which evidence has been shared with defendant – it is hard to conceive
of what evidence there could be that would disprove the existence of
White House efforts to ‘punish’ Wilson.”

    Wilson’s
wife, Valerie Plame Wilson, was an undercover CIA operative whose
identity was unmasked to reporters by several White House officials in
what the former ambassador claims was an attack after he penned an
op-ed in the New York Times in July 2003 exposing the administration’s
use of flawed intelligence on the Iraqi nuclear threat.

    Fitzgerald
did not name the other White House officials who were involved in the
effort to undercut Wilson, but sources close to the case said that
White House Deputy Chief of Staff Karl Rove and National Security
Adviser Stephen Hadley are the officials who were involved in the
alleged plot.

    A
footnote in the court filing states that Hadley was intimately involved
in conversations and meetings that took place at Cheney’s office where
White House officials discussed how to respond to Wilson’s statements
about the administration’s use of bogus intelligence that purportedly
proved Iraq actively sought 500 tons of uranium from Niger.

    At
one point during the meeting, Hadley discussed declassifying a portion
of the highly sensitive National Intelligence Estimate and leaking it
to reporters as a way of responding to Wilson’s statements.

    “The
government is producing to defendant Mr. Hadley’s notes of meetings and
conversations in which both defendant and Mr. Hadley participated, and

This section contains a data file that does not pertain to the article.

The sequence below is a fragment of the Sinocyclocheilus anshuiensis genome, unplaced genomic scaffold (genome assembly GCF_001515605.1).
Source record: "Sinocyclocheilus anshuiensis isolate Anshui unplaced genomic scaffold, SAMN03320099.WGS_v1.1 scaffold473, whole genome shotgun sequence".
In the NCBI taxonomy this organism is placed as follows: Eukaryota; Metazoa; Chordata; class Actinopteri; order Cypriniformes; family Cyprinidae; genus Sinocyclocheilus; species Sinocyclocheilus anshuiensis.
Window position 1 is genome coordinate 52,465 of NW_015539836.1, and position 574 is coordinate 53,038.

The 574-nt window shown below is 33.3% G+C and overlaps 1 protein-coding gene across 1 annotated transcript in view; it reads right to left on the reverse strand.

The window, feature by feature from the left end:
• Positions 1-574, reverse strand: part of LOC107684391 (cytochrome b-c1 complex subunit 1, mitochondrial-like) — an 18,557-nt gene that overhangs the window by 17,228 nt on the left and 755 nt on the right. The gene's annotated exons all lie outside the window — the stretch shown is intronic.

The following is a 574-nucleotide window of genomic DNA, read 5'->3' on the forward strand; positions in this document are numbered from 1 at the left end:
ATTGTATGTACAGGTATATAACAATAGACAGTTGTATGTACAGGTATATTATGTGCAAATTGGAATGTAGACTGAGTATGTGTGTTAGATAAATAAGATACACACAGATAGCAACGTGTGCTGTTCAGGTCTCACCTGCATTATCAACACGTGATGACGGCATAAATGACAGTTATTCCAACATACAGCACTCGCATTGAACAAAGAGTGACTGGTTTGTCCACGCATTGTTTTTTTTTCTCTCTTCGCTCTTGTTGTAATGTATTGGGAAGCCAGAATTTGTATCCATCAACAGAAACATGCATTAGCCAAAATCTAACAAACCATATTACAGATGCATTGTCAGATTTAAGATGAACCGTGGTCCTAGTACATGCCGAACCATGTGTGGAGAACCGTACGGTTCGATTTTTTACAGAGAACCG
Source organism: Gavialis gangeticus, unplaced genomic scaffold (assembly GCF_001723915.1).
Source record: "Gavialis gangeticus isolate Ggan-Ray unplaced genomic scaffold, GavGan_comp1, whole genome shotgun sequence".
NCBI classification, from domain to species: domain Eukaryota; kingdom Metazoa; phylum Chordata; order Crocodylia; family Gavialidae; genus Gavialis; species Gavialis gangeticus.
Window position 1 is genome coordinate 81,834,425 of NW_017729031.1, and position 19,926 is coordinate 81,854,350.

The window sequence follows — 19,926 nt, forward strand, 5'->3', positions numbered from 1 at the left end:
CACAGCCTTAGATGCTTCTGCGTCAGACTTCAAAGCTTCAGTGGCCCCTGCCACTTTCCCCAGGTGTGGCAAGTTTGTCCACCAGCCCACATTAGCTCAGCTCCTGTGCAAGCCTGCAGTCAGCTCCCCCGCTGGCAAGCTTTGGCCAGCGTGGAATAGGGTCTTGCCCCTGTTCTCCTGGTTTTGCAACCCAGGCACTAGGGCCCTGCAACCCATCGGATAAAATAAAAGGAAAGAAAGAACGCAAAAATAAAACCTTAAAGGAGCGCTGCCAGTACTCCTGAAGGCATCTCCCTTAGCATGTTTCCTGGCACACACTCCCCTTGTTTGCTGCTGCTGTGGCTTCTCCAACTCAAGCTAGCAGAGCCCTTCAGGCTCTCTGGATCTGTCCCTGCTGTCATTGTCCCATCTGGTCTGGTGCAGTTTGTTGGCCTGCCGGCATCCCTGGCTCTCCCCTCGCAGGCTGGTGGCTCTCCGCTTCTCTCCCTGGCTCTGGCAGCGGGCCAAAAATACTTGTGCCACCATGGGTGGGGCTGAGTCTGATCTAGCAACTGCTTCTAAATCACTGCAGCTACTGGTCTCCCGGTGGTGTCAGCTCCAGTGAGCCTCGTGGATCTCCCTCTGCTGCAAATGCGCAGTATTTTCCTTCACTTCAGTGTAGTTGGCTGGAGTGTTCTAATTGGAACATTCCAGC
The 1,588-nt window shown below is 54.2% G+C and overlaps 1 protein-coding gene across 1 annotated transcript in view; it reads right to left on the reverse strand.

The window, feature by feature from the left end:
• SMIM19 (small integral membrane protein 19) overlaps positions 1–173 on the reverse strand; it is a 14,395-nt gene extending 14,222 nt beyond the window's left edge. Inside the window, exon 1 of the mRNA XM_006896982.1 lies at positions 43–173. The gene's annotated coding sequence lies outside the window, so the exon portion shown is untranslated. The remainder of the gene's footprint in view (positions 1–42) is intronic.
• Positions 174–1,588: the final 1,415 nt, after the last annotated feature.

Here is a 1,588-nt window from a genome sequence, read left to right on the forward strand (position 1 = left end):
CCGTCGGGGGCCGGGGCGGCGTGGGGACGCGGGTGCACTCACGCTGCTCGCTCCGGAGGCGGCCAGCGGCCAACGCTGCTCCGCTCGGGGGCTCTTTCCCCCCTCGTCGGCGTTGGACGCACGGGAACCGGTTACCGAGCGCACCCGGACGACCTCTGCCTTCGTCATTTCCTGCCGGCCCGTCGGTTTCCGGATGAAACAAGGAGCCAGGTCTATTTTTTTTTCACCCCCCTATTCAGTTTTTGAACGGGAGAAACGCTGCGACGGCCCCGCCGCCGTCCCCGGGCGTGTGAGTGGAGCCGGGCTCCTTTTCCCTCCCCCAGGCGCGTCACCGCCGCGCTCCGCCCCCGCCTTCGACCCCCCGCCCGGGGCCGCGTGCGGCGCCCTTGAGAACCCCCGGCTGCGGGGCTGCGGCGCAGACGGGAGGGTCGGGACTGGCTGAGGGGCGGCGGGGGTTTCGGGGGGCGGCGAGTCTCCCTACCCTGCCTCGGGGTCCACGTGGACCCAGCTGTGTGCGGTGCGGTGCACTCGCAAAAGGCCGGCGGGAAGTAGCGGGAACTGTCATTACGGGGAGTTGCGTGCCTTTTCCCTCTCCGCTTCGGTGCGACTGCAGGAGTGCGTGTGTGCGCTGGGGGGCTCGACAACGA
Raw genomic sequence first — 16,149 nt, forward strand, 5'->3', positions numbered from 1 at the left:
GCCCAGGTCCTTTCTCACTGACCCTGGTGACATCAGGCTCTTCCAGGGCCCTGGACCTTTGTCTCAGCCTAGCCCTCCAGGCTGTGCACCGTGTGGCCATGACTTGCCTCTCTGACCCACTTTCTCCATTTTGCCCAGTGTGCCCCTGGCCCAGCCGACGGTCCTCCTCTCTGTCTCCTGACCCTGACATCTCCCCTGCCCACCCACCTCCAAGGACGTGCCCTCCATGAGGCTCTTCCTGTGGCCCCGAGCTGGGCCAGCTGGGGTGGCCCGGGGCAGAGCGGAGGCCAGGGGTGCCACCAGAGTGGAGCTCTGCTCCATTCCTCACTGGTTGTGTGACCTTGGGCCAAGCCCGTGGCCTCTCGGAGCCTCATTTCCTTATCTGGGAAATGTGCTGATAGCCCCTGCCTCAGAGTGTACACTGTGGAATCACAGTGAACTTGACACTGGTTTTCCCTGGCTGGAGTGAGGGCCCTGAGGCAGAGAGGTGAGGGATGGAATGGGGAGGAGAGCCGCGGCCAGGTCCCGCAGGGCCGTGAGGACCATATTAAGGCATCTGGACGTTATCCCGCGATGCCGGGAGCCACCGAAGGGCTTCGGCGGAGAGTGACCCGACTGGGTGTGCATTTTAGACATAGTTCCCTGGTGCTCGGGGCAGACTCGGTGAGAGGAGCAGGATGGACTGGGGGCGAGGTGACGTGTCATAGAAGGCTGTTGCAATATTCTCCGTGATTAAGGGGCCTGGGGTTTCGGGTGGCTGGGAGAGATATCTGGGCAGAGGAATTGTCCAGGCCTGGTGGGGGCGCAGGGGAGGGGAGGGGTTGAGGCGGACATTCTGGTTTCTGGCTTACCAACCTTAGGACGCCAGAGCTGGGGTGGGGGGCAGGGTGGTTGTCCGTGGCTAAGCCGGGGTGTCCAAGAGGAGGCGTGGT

in which the potential declassification of the NIE was discussed,” the
court filing says.

    Moreover,
Wednesday’s court filing lays out for the first time how White House
press secretary Scott McClellan came to publicly exonerate Libby and
Rove during a press briefing in October 2003, three months after Plame
Wilson’s identity was unmasked by a columnist Libby and Rove had been a
source for.

    The
filing suggests that Libby lied to McClellan about his role in the leak
when he was asked about his involvement in October 2003, and urged the
press secretary to clear his name during one of his morning press
briefings. Additionally, the court document states that President Bush
was unaware of Libby’s involvement in the Plame Wilson leak and that
Libby also concealed his involvement from Cheney.

    “During
this time, while the President was unaware of the role that the Vice
President’s Chief of Staff and National Security Adviser had in fact
played in disclosing Ms. Wilson’s CIA employment, defendant implored
White House officials to have a public statement issued exonerating
him,” the filing states. “When his initial efforts met with no success,